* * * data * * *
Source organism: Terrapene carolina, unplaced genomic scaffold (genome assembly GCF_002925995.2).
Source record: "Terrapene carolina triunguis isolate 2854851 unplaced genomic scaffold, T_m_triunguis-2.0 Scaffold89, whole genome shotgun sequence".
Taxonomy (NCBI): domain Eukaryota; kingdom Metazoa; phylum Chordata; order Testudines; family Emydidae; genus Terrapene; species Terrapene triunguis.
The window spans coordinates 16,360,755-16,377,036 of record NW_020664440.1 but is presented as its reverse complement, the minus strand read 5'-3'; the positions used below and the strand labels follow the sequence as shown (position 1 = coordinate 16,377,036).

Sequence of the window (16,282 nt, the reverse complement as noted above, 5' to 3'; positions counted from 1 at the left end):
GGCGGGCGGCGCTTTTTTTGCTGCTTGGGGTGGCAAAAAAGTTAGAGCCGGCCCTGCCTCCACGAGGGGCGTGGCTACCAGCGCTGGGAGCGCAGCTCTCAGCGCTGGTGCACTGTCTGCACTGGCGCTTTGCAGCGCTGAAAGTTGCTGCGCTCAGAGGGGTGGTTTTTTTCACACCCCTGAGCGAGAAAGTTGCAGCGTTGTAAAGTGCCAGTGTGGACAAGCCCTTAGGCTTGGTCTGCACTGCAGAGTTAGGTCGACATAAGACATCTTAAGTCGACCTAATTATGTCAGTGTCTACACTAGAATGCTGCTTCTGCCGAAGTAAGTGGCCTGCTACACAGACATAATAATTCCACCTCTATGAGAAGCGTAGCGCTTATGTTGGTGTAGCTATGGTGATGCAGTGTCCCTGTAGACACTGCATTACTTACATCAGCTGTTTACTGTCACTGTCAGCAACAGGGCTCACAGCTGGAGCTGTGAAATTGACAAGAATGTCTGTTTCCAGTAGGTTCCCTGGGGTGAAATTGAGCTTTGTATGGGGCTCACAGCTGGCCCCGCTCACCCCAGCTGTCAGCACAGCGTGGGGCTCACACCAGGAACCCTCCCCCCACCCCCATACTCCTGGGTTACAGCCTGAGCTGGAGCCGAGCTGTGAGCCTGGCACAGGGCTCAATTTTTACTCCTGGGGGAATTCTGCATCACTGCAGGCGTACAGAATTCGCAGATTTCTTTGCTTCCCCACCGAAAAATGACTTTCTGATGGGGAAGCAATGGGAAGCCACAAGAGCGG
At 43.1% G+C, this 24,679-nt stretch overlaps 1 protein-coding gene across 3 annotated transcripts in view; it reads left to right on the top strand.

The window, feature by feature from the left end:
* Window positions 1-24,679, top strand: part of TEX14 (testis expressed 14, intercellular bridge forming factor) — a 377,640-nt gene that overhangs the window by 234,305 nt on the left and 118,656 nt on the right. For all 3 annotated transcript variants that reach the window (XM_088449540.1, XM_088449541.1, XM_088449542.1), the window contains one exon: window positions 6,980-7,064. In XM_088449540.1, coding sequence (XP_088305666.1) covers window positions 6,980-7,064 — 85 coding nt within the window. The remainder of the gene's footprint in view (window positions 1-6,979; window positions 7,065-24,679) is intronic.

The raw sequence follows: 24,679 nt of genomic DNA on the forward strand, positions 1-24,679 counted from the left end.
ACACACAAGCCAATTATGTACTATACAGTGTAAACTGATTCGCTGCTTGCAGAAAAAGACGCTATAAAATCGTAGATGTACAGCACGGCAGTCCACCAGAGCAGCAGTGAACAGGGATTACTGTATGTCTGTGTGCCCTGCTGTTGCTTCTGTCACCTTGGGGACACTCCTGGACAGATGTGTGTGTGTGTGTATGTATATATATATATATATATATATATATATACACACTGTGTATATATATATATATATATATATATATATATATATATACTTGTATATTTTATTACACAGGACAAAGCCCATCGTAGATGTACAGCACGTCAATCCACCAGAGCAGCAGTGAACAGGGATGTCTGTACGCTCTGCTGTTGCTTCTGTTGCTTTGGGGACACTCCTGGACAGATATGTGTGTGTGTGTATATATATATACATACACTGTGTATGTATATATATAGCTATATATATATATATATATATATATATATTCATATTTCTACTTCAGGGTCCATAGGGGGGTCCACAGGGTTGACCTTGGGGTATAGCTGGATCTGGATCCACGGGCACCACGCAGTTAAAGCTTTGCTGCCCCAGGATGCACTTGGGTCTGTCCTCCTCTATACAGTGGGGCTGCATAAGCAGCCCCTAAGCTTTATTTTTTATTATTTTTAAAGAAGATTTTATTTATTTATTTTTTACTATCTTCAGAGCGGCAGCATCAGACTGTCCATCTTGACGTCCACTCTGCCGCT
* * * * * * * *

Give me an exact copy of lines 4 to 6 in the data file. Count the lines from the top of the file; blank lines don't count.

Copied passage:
The window spans coordinates 16,360,755-16,377,036 of record NW_020664440.1 but is presented as its reverse complement, the minus strand read 5'-3'; the positions used below and the strand labels follow the sequence as shown (position 1 = coordinate 16,377,036).

Sequence of the window (16,282 nt, the reverse complement as noted above, 5' to 3'; positions counted from 1 at the left end):
GGCGGGCGGCGCTTTTTTTGCTGCTTGGGGTGGCAAAAAAGTTAGAGCCGGCCCTGCCTCCACGAGGGGCGTGGCTACCAGCGCTGGGAGCGCAGCTCTCAGCGCTGGTGCACTGTCTGCACTGGCGCTTTGCAGCGCTGAAAGTTGCTGCGCTCAGAGGGGTGGTTTTTTTCACACCCCTGAGCGAGAAAGTTGCAGCGTTGTAAAGTGCCAGTGTGGACAAGCCCTTAGGCTTGGTCTGCACTGCAGAGTTAGGTCGACATAAGACATCTTAAGTCGACCTAATTATGTCAGTGTCTACACTAGAATGCTGCTTCTGCCGAAGTAAGTGGCCTGCTACACAGACATAATAATTCCACCTCTATGAGAAGCGTAGCGCTTATGTTGGTGTAGCTATGGTGATGCAGTGTCCCTGTAGACACTGCATTACTTACATCAGCTGTTTACTGTCACTGTCAGCAACAGGGCTCACAGCTGGAGCTGTGAAATTGACAAGAATGTCTGTTTCCAGTAGGTTCCCTGGGGTGAAATTGAGCTTTGTATGGGGCTCACAGCTGGCCCCGCTCACCCCAGCTGTCAGCACAGCGTGGGGCTCACACCAGGAACCCTCCCCCCACCCCCATACTCCTGGGTTACAGCCTGAGCTGGAGCCGAGCTGTGAGCCTGGCACAGGGCTCAATTTTTACTCCTGGGGGAATTCTGCATCACTGCAGGCGTACAGAATTCGCAGATTTCTTTGCTTCCCCACCGAAAAATGACTTTCTGATGGGGAAGCAATGGGAAGCCACAAGAGCGG